That is one reason why I like to post my work online (even if I’m not satisfied with it). It’s one way of giving finality to a project. Perhaps I should start aiming for a “print,” ultimately. Even open a shop to share my work concretely. There’s no substitute for three dimensionality—something you can hold in your hand. 

It should be noted that all this is a current weird extension of the perennial struggle of the artist in any medium. Piles of unfinished canvases, sheets and recordings of unfinished or half-finished music, fragments of poems—there’s nothing new about any of that. What’s new (and an added stress for the nervous system) is the additional “layer of mediation” that electronic technology opens up, which apparently increases power and versatility but also increases “distance” from the created object(s). Even the clutter of your not-entirely-discarded efforts can be “stored” in the digital cloud.

This is marketed as making creativity “easier.” It certainly facilitates banality, frustration, self-deception, vanity, and wasting time. But it cannot substitute for attention, focus, patience, intense effort, or discipline. To create a work of beauty—an analogous expression of Beauty (however humble)—is never easy.

Tuesday, September 5, 2023

Monday, September 4, 2023

September is Here Again

The month of September 2023 has begun.

The new academic year is already well launched, but in the USA and other countries the “Labor Day Weekend” brings the vacation season to a close. Eileen and Jojo are back to school. And once again I feel a bit “lost” to the transitions and changes of routine that for many years set the rhythm of my life.

I continue the pattern of life that chronic illness has set for me — a kind of surreal form of “house arrest” that is not terribly burdensome. I have my books and access to information and communications technology on a massive scale. Aside from battling a bit of depression, my mind remains very much alive and engaged on many things. Almost every day, I have a segment of outdoor activity, where I walk the grounds around our house and in the neighborhood. I have not tired of our little patch of earth. I work with digital art for a portion of each day, and read and write during another portion. We watch some television in the evening. I pray, and try to “participate remotely” in one of the many live-streamed Masses available on YouTube throughout the day. Then, each Sunday, I go to Mass — my big outing of the week — and family usually gets together on Sunday afternoons.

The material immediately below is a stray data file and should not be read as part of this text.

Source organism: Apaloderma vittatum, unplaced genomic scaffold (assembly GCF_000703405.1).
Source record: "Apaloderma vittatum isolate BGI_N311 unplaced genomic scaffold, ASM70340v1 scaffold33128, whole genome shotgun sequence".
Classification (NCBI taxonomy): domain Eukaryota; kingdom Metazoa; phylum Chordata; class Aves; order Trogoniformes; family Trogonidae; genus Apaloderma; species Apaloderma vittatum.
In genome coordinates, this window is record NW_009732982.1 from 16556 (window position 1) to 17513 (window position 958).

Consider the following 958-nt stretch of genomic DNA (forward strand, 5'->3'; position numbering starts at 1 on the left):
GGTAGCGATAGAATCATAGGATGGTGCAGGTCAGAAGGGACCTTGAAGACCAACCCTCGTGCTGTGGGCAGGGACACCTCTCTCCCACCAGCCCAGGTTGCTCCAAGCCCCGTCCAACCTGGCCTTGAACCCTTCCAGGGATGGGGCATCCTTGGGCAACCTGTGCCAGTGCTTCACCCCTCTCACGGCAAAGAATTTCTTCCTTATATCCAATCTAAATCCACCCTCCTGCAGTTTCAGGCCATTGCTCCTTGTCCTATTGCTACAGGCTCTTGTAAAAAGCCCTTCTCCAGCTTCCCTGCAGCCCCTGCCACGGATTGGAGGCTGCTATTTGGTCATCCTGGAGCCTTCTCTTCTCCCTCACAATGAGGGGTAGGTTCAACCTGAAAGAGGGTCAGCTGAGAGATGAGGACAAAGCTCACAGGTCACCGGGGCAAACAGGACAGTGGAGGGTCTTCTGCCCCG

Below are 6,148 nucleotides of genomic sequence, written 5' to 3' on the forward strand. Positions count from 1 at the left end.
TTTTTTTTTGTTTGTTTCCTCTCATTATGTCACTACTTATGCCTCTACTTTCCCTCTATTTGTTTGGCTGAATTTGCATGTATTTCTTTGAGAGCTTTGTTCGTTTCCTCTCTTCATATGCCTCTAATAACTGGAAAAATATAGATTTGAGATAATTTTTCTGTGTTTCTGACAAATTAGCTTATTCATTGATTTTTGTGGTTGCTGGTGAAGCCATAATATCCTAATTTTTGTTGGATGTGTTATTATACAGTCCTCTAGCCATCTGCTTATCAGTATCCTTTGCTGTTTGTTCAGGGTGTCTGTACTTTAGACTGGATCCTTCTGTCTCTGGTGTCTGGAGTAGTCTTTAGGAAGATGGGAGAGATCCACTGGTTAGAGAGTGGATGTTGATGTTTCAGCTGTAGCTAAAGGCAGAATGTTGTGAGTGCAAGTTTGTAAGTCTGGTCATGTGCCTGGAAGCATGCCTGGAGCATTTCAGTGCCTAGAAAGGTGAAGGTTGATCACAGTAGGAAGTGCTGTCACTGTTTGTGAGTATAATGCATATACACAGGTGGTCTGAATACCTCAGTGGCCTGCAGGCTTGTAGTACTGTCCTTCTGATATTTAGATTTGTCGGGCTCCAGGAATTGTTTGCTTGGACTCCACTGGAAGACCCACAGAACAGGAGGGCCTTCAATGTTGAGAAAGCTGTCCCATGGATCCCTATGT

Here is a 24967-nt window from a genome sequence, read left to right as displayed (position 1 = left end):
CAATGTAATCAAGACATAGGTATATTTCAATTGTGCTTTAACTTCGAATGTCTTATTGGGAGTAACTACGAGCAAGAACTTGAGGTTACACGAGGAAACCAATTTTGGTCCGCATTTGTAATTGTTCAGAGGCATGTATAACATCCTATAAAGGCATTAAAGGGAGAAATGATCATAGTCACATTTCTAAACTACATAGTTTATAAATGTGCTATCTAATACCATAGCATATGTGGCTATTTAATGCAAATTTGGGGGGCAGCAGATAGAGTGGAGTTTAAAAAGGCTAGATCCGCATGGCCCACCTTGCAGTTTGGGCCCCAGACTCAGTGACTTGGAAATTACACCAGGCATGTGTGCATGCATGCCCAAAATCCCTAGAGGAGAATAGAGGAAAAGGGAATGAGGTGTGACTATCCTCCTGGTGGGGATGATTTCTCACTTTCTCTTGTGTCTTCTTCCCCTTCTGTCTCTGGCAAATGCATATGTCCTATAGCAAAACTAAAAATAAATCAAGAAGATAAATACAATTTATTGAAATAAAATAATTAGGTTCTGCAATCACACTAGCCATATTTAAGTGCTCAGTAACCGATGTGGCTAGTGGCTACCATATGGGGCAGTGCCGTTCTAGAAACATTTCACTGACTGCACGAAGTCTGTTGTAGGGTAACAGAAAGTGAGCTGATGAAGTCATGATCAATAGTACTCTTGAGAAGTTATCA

I get tired easily, and then things are not so clear. Usually I have to nap every day.

I’m beginning my 60th September (I can’t possibly be 60, can I?). Half a lifetime ago, I was in the process of moving to Italy. Yes, that was 1993 … that’s what 30 years ago feels like. Ah, Roma! You will forever be “my home.”

Exhausted. But there is so much to do, so much that I want to do. I have spent a lifetime refining my ability to understand and share my gifts. What will become of those efforts? Something still burns within me — something that, it seems, still needs to grow and be cultivated to bear fruit.

I pray and pray, knowing that everything is in God’s hands.

Sunday, September 3, 2023

Pope Francis in Mongolia, Knocks on China’s “Wall”

I don’t know how an 86-year-old man does it. 

The pope has undoubtedly natural reserves of energy, notwithstanding the knee problems, the sciatica, and other internal problems. But grace builds on nature, and the animating force that has driven Francis into one of the world’s great deserts is an evangelical love for the people of Mongolia.

There are only a few thousand Christians among three-and-a-half million Mongolians, many of whom still lead nomadic lives but also carry the memory of their forebears who built an immense empire throughout China and Central Asia in the 13th century. It was a starkly ambivalent empire, bringing total destruction upon those who resisted its conquering armies, but also a measure of peace and civil and religious tolerance to places that that submitted and became tributaries.